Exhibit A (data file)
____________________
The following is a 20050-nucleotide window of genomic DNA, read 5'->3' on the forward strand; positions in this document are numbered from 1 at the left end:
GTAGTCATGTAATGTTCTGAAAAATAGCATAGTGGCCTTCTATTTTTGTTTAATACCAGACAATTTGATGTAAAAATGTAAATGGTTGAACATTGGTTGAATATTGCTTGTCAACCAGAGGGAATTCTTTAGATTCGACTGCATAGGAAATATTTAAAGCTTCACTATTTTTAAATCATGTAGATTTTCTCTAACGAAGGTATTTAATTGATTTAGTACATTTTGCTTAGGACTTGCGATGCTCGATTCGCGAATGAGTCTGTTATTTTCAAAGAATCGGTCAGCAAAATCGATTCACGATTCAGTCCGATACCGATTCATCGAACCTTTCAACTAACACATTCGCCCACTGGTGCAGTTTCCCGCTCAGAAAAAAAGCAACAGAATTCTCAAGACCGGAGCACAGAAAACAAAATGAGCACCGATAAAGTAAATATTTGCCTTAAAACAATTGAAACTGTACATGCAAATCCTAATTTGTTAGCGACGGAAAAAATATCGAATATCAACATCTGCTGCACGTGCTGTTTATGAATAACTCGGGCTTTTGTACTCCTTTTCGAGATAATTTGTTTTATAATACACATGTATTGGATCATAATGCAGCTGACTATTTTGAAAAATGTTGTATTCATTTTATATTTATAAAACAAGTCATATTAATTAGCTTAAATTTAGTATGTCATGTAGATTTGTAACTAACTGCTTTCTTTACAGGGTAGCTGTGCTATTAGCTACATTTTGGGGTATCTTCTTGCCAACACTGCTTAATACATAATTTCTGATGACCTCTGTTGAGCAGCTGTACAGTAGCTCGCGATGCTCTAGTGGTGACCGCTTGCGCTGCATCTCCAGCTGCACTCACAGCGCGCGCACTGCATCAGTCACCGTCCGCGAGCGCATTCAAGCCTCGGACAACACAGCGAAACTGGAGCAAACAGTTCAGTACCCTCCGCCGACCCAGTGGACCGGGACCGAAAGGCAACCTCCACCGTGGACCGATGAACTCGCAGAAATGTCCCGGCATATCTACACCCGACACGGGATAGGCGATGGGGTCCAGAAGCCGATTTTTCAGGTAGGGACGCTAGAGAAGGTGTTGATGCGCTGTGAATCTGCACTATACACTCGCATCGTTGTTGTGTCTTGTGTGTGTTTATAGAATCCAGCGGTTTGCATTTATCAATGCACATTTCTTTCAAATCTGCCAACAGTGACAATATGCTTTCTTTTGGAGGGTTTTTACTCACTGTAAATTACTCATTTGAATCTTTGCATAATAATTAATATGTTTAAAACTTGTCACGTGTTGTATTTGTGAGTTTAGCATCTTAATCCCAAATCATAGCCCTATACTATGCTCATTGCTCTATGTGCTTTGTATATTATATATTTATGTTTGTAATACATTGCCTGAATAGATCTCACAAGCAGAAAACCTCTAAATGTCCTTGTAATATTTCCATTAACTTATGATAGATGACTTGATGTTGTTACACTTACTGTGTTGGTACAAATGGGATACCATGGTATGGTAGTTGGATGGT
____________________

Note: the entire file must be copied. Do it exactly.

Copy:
The following is a 20050-nucleotide window of genomic DNA, read 5'->3' on the forward strand; positions in this document are numbered from 1 at the left end:
GTAGTCATGTAATGTTCTGAAAAATAGCATAGTGGCCTTCTATTTTTGTTTAATACCAGACAATTTGATGTAAAAATGTAAATGGTTGAACATTGGTTGAATATTGCTTGTCAACCAGAGGGAATTCTTTAGATTCGACTGCATAGGAAATATTTAAAGCTTCACTATTTTTAAATCATGTAGATTTTCTCTAACGAAGGTATTTAATTGATTTAGTACATTTTGCTTAGGACTTGCGATGCTCGATTCGCGAATGAGTCTGTTATTTTCAAAGAATCGGTCAGCAAAATCGATTCACGATTCAGTCCGATACCGATTCATCGAACCTTTCAACTAACACATTCGCCCACTGGTGCAGTTTCCCGCTCAGAAAAAAAGCAACAGAATTCTCAAGACCGGAGCACAGAAAACAAAATGAGCACCGATAAAGTAAATATTTGCCTTAAAACAATTGAAACTGTACATGCAAATCCTAATTTGTTAGCGACGGAAAAAATATCGAATATCAACATCTGCTGCACGTGCTGTTTATGAATAACTCGGGCTTTTGTACTCCTTTTCGAGATAATTTGTTTTATAATACACATGTATTGGATCATAATGCAGCTGACTATTTTGAAAAATGTTGTATTCATTTTATATTTATAAAACAAGTCATATTAATTAGCTTAAATTTAGTATGTCATGTAGATTTGTAACTAACTGCTTTCTTTACAGGGTAGCTGTGCTATTAGCTACATTTTGGGGTATCTTCTTGCCAACACTGCTTAATACATAATTTCTGATGACCTCTGTTGAGCAGCTGTACAGTAGCTCGCGATGCTCTAGTGGTGACCGCTTGCGCTGCATCTCCAGCTGCACTCACAGCGCGCGCACTGCATCAGTCACCGTCCGCGAGCGCATTCAAGCCTCGGACAACACAGCGAAACTGGAGCAAACAGTTCAGTACCCTCCGCCGACCCAGTGGACCGGGACCGAAAGGCAACCTCCACCGTGGACCGATGAACTCGCAGAAATGTCCCGGCATATCTACACCCGACACGGGATAGGCGATGGGGTCCAGAAGCCGATTTTTCAGGTAGGGACGCTAGAGAAGGTGTTGATGCGCTGTGAATCTGCACTATACACTCGCATCGTTGTTGTGTCTTGTGTGTGTTTATAGAATCCAGCGGTTTGCATTTATCAATGCACATTTCTTTCAAATCTGCCAACAGTGACAATATGCTTTCTTTTGGAGGGTTTTTACTCACTGTAAATTACTCATTTGAATCTTTGCATAATAATTAATATGTTTAAAACTTGTCACGTGTTGTATTTGTGAGTTTAGCATCTTAATCCCAAATCATAGCCCTATACTATGCTCATTGCTCTATGTGCTTTGTATATTATATATTTATGTTTGTAATACATTGCCTGAATAGATCTCACAAGCAGAAAACCTCTAAATGTCCTTGTAATATTTCCATTAACTTATGATAGATGACTTGATGTTGTTACACTTACTGTGTTGGTACAAATGGGATACCATGGTATGGTAGTTGGATGGT